Melissa Marazas '13
2012 Soar Student
Major/minor: English with Elementary Education Certification
Hometown: Collegeville, Pa.
Project: Creative Expression for the Rural Indian Youth
Project advisor: Dr. Kristin Baxter
Project details: Nokukhanya Langa and I spent the past summer working on our SOAR project in India. Our summer SOAR project involved evoking creative expression from students who were in middle school. We facilitated a five-week summer program which had the students in the classroom working with different art mediums, which allowed the students to express certain aspects of their life, such as home, social development, spiritual, cultural, personal and future goals. Our project documented what we did with the students, the artistic projects they completed, as well as the obstacles they faced due to the varying cultural differences.
Why I wanted to participate in SOAR: I wanted to participate in the SOAR program because I wanted to complete an academic project that would be the foundation for my entire career within the Elementary Education field. I wanted to have an experience that would also subject me to new perspectives; I desired an experience that would change me as both a teacher and a person. I wanted to participate in the SOAR program at Moravian University, specifically, because I felt that by having the guidance from an advisor within Nokukhanya’s and my academic field, in addition t, resources and support from the Moravian community, would make our project more successful. With the help of Dr. Baxter and the faculty affiliated with the SOAR program, I feel that Nokukhanya and I completed a project that far exceeded our expectations and even our initial project goals.
Results: Over the course of five weeks, 21 students, in a government school in rural India, enrolled in our creative expression program and produced artistic creations describing their lives in rural India. These students created their own art; they used their previous experiences, imagination and creativity to tell their life story. They produced amazing visual creations which could provide someone, who does not reside in their corner of the world, with a taste of what their life and their culture is like. Because of the creative pieces the students produced, which were documented by Nokukhanya and me, these students described their unique and personal human potential—which may ultimately lead to a deeper grasp of the importance of global understanding.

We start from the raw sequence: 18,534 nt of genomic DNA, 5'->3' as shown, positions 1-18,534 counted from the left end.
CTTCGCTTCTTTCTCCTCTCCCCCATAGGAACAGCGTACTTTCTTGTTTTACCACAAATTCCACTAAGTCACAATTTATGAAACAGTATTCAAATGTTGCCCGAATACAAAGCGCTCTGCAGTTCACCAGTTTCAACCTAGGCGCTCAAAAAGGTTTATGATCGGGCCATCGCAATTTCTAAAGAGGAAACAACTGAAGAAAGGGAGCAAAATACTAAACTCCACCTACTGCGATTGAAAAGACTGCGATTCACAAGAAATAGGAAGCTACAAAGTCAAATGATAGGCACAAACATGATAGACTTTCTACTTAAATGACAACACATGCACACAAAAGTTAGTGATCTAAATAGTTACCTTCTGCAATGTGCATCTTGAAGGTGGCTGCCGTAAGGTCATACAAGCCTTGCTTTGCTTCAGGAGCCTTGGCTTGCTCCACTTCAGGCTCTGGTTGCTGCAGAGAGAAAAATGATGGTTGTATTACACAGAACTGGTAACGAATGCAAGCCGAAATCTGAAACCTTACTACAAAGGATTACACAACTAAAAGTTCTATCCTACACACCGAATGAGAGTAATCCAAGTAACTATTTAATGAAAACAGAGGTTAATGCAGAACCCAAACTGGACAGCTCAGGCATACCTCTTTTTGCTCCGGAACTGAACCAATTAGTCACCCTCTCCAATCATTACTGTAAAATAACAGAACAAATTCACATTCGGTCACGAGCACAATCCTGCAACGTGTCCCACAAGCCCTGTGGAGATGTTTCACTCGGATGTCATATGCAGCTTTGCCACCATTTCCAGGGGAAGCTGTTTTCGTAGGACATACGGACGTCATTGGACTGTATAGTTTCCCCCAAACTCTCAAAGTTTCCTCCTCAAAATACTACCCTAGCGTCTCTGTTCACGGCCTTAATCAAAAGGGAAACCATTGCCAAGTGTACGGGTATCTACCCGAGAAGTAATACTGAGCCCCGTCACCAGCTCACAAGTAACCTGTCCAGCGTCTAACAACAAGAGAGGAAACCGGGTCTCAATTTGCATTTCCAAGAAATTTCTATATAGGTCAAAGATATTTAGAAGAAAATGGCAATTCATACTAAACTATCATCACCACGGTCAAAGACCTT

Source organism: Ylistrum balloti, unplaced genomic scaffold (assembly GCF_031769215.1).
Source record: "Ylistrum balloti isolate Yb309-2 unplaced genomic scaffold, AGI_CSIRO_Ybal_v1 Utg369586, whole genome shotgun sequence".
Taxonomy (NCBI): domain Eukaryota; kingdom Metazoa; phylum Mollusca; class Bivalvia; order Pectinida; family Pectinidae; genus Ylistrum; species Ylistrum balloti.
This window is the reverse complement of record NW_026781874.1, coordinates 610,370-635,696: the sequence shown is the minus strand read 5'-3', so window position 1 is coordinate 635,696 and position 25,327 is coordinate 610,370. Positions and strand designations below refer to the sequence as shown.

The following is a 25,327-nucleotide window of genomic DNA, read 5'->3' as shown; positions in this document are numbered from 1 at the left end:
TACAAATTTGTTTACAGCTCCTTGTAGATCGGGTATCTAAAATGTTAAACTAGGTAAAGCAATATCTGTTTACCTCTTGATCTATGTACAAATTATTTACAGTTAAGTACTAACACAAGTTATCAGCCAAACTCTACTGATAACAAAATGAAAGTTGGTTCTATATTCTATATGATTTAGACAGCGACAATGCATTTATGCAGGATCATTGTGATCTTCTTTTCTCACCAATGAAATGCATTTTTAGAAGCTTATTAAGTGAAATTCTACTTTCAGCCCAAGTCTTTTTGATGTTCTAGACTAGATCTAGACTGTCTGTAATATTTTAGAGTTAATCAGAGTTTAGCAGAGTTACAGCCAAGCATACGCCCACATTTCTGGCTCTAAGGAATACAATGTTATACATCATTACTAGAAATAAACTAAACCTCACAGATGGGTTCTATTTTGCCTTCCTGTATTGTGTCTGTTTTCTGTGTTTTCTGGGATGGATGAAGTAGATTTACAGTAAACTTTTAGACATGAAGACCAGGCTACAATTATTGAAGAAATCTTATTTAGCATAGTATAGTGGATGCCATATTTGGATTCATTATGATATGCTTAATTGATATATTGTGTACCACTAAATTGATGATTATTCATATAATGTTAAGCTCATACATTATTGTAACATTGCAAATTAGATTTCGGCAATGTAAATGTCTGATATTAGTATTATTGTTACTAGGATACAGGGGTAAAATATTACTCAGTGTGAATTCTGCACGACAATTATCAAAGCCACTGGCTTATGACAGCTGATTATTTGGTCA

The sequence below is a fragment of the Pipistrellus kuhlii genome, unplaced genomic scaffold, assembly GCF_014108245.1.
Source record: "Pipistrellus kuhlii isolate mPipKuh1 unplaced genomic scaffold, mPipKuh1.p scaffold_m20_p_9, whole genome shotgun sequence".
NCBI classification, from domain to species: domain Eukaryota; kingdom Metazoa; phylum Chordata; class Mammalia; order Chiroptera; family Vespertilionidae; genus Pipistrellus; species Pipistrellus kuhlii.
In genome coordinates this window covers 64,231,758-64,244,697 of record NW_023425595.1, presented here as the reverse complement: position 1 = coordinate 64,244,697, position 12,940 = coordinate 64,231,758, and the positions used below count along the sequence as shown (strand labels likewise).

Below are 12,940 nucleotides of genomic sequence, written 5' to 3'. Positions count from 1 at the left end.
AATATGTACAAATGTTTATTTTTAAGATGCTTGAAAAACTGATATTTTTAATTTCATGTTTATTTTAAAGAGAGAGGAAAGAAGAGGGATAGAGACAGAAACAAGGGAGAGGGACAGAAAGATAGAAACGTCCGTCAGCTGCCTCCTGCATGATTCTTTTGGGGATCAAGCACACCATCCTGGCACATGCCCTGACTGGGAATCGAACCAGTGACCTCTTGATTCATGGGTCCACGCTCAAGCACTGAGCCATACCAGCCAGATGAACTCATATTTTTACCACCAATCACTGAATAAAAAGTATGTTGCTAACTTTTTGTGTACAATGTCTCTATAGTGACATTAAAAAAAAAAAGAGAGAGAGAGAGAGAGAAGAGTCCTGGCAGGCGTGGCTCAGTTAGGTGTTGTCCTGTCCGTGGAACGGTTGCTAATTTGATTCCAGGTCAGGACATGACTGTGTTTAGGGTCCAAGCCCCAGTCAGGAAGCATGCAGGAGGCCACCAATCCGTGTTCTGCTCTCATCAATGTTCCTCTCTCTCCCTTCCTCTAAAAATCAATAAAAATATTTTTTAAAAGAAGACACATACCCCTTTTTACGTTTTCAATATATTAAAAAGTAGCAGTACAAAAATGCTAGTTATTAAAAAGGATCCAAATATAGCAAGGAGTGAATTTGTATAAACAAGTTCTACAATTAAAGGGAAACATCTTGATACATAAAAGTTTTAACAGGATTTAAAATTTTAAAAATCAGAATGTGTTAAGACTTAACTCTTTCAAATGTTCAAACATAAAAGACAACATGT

Future plans: Nokukhanya and I plan to further our project. One of our initial goals is to create a website to describe the entire project. This website will also document the students’ individual work, in addition to group work. We feel that by having their work featured on the Internet, an international stage, we will bridge the physical gap we have with these students because of our opposite locations on this planet. We made unique bonds with these students and by having a place where Nokukhanya and I can go, in addition to our students, where we can continue deepening our understanding of our different cultures, spiritualities, and ways of living, would be an effective way of supporting the overarching goals of our project.
In October, we will present our SOAR project at the Pennsylvania Art Education Association 2012 Annual Conference in Harrisburg. Nokukhanya and I, in conjunction with Dr. Baxter, will work together to create an article that will be featured in an art/education related journal.
Nokukhanya and I have also been planning to go back and execute the project again in India. We realize that this is a huge dream and we are trying to figure out ways to make this possible. Because we will be graduating at the end of this academic year and will potentially be “going out into the real world” and dealing with many more responsibilities shortly after that, we have to really decide what we want with our lives these next couple of years. However, we both value global understanding and how this can be facilitated through the arts.